The infotainment system is the same unit previously seen on the likes of Swift, Baleno and even the Brezza. The screen is quite responsive and interfaces intuitive. There are the likes of Apple Carplay, Android Auto, and Bluetooth based connectivity on offer. The infotainment unit, however, has no physical controls, but you do get to find the basic audio and telephony controls on the steering wheel. The overall sound quality offered by the music system is decent for its segment. Applause be to the fact that the Celerio finally got a touchscreen infotainment system! Another interesting bit on 2021 Celerio is the rotary type manual setup for the headlight leveling. Apparently a cost cutting effort, this doesn’t interfere with comfort or convenience of the driver!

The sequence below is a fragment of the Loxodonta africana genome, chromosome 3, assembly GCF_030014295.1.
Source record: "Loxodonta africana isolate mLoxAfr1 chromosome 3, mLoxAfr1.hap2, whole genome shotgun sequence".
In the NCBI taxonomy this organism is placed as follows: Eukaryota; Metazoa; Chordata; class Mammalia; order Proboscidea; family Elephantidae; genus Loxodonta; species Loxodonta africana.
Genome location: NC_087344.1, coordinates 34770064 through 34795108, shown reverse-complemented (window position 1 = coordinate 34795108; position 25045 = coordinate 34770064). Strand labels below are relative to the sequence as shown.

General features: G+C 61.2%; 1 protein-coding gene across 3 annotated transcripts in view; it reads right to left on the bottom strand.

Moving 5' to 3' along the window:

The car comes with a manual air conditioner that works quite well. The front rows are cooled in no time and despite having no rear vents, you will mostly have no cooling-complaints at the rear. The biggest plus, however, would be the additional room that the new platform has generated inside the new Celerio. The front seats now get generous leg rooms while the rear seats have it improved as well. Head rooms at both these places remain identical and improved from the gen 1 car. The seats are quite comfortable to be on. The rear bench can be folded in 60:40 manner. (The Celerio is the first offering in its segment to come with 60:40 split seats) The rear seats are mostly comfortable but could have had better thigh supports and slightly relaxed seating angle,